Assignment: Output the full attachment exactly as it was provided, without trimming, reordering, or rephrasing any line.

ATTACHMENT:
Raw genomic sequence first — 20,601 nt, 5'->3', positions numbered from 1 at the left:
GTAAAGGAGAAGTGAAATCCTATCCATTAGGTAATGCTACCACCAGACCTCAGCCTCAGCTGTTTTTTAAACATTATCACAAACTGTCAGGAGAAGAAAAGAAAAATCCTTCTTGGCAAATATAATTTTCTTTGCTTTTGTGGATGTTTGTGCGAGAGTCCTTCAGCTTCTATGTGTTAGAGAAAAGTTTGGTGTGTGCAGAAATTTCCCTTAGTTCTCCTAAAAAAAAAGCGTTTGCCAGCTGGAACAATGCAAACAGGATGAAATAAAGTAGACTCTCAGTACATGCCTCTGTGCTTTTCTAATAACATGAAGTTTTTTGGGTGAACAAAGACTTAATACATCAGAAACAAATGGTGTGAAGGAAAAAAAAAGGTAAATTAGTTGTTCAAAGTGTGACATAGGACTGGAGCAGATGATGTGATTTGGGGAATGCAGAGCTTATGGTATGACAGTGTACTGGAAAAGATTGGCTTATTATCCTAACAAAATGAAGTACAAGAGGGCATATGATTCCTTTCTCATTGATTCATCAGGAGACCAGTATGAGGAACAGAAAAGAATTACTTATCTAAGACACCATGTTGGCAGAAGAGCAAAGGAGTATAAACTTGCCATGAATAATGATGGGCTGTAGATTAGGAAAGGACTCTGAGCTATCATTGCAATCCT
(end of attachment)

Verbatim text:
Raw genomic sequence first — 20,601 nt, 5'->3', positions numbered from 1 at the left:
GTAAAGGAGAAGTGAAATCCTATCCATTAGGTAATGCTACCACCAGACCTCAGCCTCAGCTGTTTTTTAAACATTATCACAAACTGTCAGGAGAAGAAAAGAAAAATCCTTCTTGGCAAATATAATTTTCTTTGCTTTTGTGGATGTTTGTGCGAGAGTCCTTCAGCTTCTATGTGTTAGAGAAAAGTTTGGTGTGTGCAGAAATTTCCCTTAGTTCTCCTAAAAAAAAAGCGTTTGCCAGCTGGAACAATGCAAACAGGATGAAATAAAGTAGACTCTCAGTACATGCCTCTGTGCTTTTCTAATAACATGAAGTTTTTTGGGTGAACAAAGACTTAATACATCAGAAACAAATGGTGTGAAGGAAAAAAAAAGGTAAATTAGTTGTTCAAAGTGTGACATAGGACTGGAGCAGATGATGTGATTTGGGGAATGCAGAGCTTATGGTATGACAGTGTACTGGAAAAGATTGGCTTATTATCCTAACAAAATGAAGTACAAGAGGGCATATGATTCCTTTCTCATTGATTCATCAGGAGACCAGTATGAGGAACAGAAAAGAATTACTTATCTAAGACACCATGTTGGCAGAAGAGCAAAGGAGTATAAACTTGCCATGAATAATGATGGGCTGTAGATTAGGAAAGGACTCTGAGCTATCATTGCAATCCT